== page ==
Monday, June 26, 2006

This is it!

Organizationally we may be suspected of incompetence, doctrinally we may be too diverse to qualify for "sound in the faith", we can certainly be accused of lacking a distinct vision for the "enterprise" (that's what one church consultant told me pastors should do - build an enterprise), and we don't always seem to attract the right kind of people . . . but this email today about the ladies' get-together last night is what being Christian means:

I wanted to thank you for a great evening. I've never been with that large a group of women who exchanged differing views and ideas with as much grace and respect, kindness and consideration and just good 'ole laughter as you all exhibited last night. From my perspective God was glorified.

God was definitely glorified - because love, kindness, gentleness, mercy, patience, joy, goodness, forgiveness, humility, grace, and respect were evidently present within that gathering last night! This is godliness. This is what it means to follow Christ.

Some might counter that this is not a zero-sum game. That we could embody all the first things I mentioned and still have the fruit of the Spirit, as in what I remarked was evidently shared last night.


I do tend to think that choices must be made. Emphasis has to be put in certain places, and not in others. Some values have to take precedence - and I do believe that institutional efficiency often is at odds with loving community. Maybe we can't have it all. Maybe structured efficiency is somehow less than merciful, patient, and gracious - and so when cultivated hinders the others' growth.

Could it be that a distinct "entrepreneurial" vision will at some level undermine respectful, diverse, and kind dialogue? Could it subvert the practice of loving my neighbor? It just might be that we can't have both as equal emphases.



jen said...

I will take chaos and compassion any day of the week thank you:)

betsy2b said...

To use my own analogy...

I think structured "gardens" have their place and can be very beautiful.

However, I would much rather gaze at a field of wildflowers... then run through it, be at part of it, experience it, not just look at it and admire the beauty.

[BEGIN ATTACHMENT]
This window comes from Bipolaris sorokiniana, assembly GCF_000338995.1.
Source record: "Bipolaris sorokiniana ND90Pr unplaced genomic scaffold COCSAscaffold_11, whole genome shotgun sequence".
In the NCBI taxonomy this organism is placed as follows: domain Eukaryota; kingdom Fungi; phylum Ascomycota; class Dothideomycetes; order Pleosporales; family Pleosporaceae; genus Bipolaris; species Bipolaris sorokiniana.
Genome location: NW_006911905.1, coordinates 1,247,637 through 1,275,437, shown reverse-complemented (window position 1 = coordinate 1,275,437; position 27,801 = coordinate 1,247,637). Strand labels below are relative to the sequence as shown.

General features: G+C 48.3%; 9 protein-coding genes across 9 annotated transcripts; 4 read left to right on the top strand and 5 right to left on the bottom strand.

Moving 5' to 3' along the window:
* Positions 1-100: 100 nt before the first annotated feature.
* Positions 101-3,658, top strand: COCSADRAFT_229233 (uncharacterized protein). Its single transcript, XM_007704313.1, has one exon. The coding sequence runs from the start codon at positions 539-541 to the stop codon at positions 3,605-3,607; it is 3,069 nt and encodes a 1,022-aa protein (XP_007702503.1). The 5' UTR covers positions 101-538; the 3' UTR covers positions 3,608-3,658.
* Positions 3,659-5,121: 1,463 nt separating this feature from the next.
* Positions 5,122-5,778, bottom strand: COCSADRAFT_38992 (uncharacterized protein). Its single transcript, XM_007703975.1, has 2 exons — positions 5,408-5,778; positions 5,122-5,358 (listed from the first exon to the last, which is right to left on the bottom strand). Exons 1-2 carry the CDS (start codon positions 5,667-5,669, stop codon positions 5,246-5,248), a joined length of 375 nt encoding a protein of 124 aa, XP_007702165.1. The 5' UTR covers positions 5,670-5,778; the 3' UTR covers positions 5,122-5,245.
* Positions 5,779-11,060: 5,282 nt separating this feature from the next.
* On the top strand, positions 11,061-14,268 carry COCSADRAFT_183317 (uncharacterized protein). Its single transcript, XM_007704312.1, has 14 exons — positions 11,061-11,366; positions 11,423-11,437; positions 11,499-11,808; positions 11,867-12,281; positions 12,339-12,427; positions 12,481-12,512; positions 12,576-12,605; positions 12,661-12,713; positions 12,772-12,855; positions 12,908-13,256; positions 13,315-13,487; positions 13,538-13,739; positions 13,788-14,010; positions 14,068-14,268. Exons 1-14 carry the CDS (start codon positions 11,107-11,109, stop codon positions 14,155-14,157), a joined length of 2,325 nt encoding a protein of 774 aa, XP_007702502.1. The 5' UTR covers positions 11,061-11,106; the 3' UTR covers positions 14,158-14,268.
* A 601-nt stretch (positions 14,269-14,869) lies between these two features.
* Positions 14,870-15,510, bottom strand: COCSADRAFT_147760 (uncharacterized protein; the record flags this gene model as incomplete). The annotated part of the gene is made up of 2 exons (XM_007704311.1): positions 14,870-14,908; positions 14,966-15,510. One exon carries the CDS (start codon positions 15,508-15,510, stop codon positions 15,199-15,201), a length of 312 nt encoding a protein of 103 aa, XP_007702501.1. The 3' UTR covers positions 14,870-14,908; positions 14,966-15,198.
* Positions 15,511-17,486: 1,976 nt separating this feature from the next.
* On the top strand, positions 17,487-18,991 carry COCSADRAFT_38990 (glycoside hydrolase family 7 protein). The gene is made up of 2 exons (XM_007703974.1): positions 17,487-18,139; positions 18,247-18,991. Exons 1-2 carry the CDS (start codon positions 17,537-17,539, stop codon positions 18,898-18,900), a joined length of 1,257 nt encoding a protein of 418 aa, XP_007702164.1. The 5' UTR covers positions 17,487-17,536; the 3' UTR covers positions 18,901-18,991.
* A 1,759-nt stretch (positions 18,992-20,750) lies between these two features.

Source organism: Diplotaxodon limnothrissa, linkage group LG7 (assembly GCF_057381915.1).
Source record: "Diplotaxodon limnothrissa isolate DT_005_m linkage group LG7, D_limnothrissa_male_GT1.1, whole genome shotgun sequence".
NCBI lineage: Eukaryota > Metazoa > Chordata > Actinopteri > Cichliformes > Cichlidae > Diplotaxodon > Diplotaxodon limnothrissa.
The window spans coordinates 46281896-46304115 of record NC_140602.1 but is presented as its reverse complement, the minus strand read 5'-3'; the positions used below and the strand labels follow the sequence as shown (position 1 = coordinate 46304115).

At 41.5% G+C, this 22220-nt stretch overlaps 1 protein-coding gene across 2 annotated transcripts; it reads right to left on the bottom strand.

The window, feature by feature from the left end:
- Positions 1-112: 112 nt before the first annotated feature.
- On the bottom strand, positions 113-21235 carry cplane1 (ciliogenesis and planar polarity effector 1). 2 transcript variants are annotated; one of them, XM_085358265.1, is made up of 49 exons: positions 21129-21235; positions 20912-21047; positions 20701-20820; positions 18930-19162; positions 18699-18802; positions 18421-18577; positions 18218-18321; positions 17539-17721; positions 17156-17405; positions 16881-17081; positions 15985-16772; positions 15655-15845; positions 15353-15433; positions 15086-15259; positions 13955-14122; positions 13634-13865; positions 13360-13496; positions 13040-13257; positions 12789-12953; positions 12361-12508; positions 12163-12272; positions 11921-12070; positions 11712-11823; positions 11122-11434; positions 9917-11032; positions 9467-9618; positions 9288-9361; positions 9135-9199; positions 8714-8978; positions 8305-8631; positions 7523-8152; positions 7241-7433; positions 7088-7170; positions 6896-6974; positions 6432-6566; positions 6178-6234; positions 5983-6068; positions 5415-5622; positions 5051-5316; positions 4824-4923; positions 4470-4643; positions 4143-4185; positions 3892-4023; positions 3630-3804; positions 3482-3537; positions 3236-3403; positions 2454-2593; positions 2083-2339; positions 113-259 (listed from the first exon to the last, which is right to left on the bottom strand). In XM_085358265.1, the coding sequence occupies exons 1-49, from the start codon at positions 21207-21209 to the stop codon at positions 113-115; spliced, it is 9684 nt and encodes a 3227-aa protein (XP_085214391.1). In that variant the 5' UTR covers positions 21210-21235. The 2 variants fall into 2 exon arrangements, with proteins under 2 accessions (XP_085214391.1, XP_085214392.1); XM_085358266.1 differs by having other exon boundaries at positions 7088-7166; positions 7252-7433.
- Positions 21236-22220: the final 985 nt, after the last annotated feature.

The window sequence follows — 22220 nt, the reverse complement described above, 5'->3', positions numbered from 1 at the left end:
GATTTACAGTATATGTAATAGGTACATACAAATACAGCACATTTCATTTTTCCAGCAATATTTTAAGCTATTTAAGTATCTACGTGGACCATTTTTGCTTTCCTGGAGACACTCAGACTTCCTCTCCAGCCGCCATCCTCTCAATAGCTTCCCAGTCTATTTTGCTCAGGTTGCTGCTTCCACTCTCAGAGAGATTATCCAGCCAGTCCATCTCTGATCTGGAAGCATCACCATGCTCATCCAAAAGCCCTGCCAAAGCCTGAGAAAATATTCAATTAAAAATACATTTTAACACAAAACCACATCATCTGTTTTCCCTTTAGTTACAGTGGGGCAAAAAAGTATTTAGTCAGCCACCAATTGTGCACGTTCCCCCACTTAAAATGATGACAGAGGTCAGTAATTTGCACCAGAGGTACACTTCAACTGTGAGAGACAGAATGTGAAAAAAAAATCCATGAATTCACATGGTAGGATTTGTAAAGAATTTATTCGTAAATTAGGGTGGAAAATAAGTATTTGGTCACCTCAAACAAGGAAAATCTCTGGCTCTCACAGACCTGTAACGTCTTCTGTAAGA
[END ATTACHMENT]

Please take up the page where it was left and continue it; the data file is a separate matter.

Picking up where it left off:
To me, that's the beauty of the DF community.

Frank Bellizzi said...


It sounds like good things are happening, and you want to keep that going and growing in all the true ways.

I can't comment from experience with your group. But I do know that it's tough to sort out and prioritize goals and rules and commitments.

There have been plenty of times in my own life and ministry when a good goal subverted an even-better rule. At the same time, leaders and churches must be courageous, trusting that, as they walk in the light, the Lord will not let them fall.

Best wishes, my brother.

pd said...

Frank uses an interesting combination of words. "Trusting" we hear often. "Courageous" is another matter. As John Eldredge says, "We've given up singing "Onward Christian Soldiers" or anything else that smacks of spiritual warfare. Why do we need courage? Is THE war over and someone forgot to tell me?

Ed Dodds said...

It is interesting this consultant used the metaphor of "enterprise" when the very concept of "enterprise" in the biz world is changing to a flatter, global, 24 hour doohickey ( saw a post this a.m. on outsourcing the CEO -- that's the fellow who makes the $$$ off of the "enterprise" ) and the software technology use of the term is moving toward service oriented architecture ( SOA ) -- which means xmlified data which enables the distributed, digital "enterprise." In this software services world the metaphor which is shattering all the economic preconceptions is "open source" -- which are often free, trusted, pay it forward, goal-based distributed close to real-time labors of love.

Now later on these OS folks charge for teaching because their experience and the time they save the customer is valuable and they need to feed their families but -- at a certain level of abstraction -- the metaphor is very similar to a global cell|house church structure.

In "extreme programming" couples work together because they have greater knowledge together than apart -- but it can only happen when they trust one another enough to be vulnerable about their shortcomings ( and he sent them out 2 by 2 ). In churchianity we learn that hiding these shortcomings is the appropriate thing to do because shooting our own soldiers is the game which delights the adversary the most when we play it.

Community is necessary after such an assault -- but in "extreme discipleship" ( or "open source theology" ) -- community is no longer necessarily limited by geography or the clock.